From a Tree to a Web

From a Tree to a Web

Editor's note: A shorter version of this article appeared in the April/May 2015 issue of American Craft.

I have been writing about art since the 1970s, and for most of that time the art world seemed, from my point of view, fairly stable. In the first decade of this century, though, I sensed a change in the structure of the art world, from a hierarchical pattern to a reticulate one, from a tree to a web. This was happening most in the world of art expos and social media, and least in art criticism and the academic community, perhaps because the tenure system is hierarchical. Styles of art also changed, as they always have. But even there, it was evident that structural changes were taking place.

Traditional art criticism and history identify art styles from good to better to best: a tree pattern, reaching ever upward for those who follow the correct path. The progression toward increasing abstraction in the 20th century, from Picasso to Pollock, is an example of the tree structure. But if an artist followed the wrong path at the wrong time, he was relegated to a lower branch, basically going nowhere. The exiling of realism as abstraction gained ground is one example: Who remembers Raphael Soyer?

And yet abstraction itself seemed to reach the far end of a limb with artists such as Morris Louis and Jules Olitski, just as a powerful new branch was flourishing, which combined abstraction with realism: pop art, Andy Warhol, and Jasper Johns. Mastering this system were the art critics and museum curators and dealers who “made taste,” people such as Clement Greenberg, Harold Rosenberg, Henry Geldzahler, and André Emmerich. They exercised hierarchical judgments when they selected individual artists to write about or exhibit.

That system worked to create the art world as we know it, or at least as it was at the end of the 20th century. And it was a pretty grand place to be, if you were in it. But there was a lot of suffering if you were not among the chosen artists – or mediums or class or gender or geographical region.

In the 21st century
I was lucky enough to be a part of that old art world as a writer and curator. But in 1997 I learned to scuba dive, and that changed my life as well as my understanding of art. Diving first on pristine coral reefs in Fiji, I encountered landscapes that were so unusual that I wanted to call them works of art rather than of nature. Unable to find much written about them from this point of view, I brought my critical skills to bear on the underwater world and embarked on a brief career as a critic of the ocean realm.

I slowly learned that the ocean realm is highly resistant to critical interpretation and that it was arrogant of me to assume that I could play such a role. Once I met the ocean with humility and abandoned my project of applying art theory to deep water, I began to learn that the ocean had much to teach me about aesthetics.

Diving on coral reefs from Tonga to Hawaii to Bonaire to Florida, I learned about a form of evolution that was different from the hierarchical, Darwinian one. It is called reticulate evolution, and although most of my knowledge about it comes from the work of J.E.N. Veron on coral reefs, some terrestrial life forms also evolve this way.

I decided to take up this theory metaphorically and apply it to art, combining it with other observations about underwater behavior. I coined a term to help me collect all that I had learned from diving and the ocean realm: “reticulate aesthetics.” This was the late 1990s, when the internet was beginning to have a real impact on the way we think about the world. So I was thinking a lot about nets and webs, both underwater and in cyberspace.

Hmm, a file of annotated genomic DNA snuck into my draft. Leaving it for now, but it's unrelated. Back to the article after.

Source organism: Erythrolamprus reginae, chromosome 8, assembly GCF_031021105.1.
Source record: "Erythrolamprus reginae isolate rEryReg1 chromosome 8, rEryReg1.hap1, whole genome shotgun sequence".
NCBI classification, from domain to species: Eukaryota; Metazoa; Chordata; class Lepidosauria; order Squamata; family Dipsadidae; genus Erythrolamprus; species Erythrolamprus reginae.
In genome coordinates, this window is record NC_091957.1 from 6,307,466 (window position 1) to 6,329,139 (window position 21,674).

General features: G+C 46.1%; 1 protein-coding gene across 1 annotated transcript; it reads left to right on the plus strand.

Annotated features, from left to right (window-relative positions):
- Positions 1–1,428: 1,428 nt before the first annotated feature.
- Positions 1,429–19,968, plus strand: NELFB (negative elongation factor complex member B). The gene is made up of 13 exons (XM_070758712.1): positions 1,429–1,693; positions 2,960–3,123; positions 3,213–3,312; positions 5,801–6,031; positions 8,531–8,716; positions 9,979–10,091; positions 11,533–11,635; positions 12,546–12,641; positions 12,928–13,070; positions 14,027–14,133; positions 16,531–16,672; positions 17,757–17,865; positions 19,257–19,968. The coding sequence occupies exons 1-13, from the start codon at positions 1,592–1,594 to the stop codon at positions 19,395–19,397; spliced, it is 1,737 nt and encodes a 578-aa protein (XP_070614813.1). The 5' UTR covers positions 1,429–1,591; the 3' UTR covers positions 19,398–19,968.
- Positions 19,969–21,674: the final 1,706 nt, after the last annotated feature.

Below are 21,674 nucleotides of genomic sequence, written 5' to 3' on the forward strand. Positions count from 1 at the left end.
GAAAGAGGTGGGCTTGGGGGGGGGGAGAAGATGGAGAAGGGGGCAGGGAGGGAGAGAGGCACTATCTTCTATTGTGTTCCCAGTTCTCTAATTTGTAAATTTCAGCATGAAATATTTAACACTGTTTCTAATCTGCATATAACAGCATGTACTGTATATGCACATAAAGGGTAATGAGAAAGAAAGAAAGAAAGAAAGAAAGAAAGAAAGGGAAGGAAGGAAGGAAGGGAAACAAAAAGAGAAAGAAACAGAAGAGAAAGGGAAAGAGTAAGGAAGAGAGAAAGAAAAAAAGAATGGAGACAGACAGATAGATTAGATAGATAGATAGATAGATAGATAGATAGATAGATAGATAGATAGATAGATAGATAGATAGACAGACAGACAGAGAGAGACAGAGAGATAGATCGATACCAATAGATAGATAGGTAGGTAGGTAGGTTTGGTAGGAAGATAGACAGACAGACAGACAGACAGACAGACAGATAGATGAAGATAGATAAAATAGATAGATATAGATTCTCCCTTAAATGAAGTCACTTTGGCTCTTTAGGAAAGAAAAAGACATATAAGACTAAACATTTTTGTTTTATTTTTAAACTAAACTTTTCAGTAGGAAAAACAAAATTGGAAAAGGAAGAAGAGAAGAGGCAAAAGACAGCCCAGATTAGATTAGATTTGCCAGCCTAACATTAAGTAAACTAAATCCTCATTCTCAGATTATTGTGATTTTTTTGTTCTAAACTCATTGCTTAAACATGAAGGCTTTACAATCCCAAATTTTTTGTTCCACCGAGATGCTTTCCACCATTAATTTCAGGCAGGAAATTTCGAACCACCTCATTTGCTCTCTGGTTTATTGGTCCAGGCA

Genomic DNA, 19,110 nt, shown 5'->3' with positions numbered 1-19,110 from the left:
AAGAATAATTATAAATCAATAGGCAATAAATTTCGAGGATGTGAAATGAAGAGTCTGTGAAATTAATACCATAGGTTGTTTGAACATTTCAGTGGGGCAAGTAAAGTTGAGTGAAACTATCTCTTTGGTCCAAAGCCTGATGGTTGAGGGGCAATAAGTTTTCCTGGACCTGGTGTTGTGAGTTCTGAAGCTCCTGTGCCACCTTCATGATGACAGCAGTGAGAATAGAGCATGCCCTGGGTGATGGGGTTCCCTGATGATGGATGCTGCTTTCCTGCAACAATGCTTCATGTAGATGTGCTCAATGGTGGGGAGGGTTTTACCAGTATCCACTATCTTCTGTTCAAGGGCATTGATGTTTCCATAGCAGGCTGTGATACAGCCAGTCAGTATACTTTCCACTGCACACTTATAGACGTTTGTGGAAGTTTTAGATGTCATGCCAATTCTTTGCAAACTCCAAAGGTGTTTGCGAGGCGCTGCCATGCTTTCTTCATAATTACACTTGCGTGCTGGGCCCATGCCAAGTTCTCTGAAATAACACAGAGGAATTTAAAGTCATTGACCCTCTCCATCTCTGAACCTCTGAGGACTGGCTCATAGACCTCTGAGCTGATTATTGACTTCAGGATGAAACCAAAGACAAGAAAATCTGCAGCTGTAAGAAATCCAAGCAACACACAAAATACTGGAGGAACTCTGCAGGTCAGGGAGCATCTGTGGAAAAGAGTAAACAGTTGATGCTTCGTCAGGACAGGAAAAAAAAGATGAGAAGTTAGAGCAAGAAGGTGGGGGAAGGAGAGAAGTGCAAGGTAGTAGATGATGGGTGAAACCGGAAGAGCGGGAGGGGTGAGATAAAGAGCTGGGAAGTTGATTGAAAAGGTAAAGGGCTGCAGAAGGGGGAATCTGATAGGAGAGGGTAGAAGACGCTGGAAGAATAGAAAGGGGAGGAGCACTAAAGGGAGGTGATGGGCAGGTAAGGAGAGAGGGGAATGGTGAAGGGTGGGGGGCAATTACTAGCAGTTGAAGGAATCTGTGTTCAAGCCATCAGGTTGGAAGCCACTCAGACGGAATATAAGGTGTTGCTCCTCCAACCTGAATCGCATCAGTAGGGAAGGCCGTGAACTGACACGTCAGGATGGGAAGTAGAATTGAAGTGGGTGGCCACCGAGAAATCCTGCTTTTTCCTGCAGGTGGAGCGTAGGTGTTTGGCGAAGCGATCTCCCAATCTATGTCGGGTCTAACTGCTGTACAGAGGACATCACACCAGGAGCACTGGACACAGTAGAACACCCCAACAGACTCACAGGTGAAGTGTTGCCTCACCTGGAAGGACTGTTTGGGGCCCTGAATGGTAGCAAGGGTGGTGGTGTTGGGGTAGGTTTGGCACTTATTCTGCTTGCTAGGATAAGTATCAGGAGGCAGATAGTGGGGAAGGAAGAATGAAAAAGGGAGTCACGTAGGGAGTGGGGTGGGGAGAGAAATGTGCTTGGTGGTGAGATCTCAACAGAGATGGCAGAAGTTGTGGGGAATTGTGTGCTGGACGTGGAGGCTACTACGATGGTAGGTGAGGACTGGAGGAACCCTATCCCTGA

I especially like the way a web or reticulate structure in evolution allows for “species blending” and challenges the idea of individual species and unchangeable hierarchies. Similarly, reticulate aesthetics goes beyond traditional art history as a history of individuals and discrete styles, seeing it instead as a history of collaboration and of blending.

This web pattern allows for cross-pollination of ideas and styles. It creates really excellent styles in places (e.g., glass, ceramics, metalworking) that under the tree structure never had any chance of ascending, styles that were always pushed to the side, relegated to a lower limb. And so reticulate aesthetics recognizes the potential value of all art. Our culture’s increasing willingness to look for art at the fringes (outsider art, art from materials such as dirt and urine, art that copies existing art) seems to be an example of this desire for cross-pollination.

That interconnectedness lends strength. As Moises Velasquez-Manoff wrote in the New York Times on interbreeding species, “Biodiversity has developed in a web of life rather than a tree of life.” The author used the pizzly bear, a blend of polar bear and grizzly bear, as an example of a stronger species that results from the web of biodiversity. (For further discussion, see Reticulate Evolution and Humans by Michael Arnold.)

So can we conclude that the reticulate model is replacing the hierarchical pattern in art? Maybe. But because power and money still rest with the tree structure – the winner-take-all paradigm that has been adopted by the contemporary art world – it is unlikely that the reticulate model will completely replace the hierarchy. Andy Warhol is not likely to be exhibited on the same wall with Raphael Soyer anytime soon. But maybe we can hope that ceramics, glass, fiber, and metal will be integrated with painting and sculpture when the Metropolitan Museum displays its contemporary collection for the next few years in the space currently occupied by the Whitney Museum. In the meantime, let’s take a look at some of the strengths of reticulate aesthetics.

Craft is essential
In the old art world, mastering technique got you to a branch on the tree, and you could move around on that branch, but not up or down to another branch. Mastering painting meant you were a serious artist; mastering clay or glass meant you were a technician.

In the 21st century, I see technique as the essential entry point to a network. Everyone needs to master some technique: glass, writing, carpentry, filmmaking. This gives you an entry ticket. Once part of the web, you can move around as you wish (depending, of course, on ability, luck, money, and political connections). There are no longer truly distinct styles of art: They blend, appear, disappear, reappear, are repackaged. Fiber art becomes fine art. Abstract sculpture becomes abstract glass. Optical glass becomes minimalist sculpture. Handmade gives way to machine-made, which gives way to craft and DIY, which give way to 3D printing.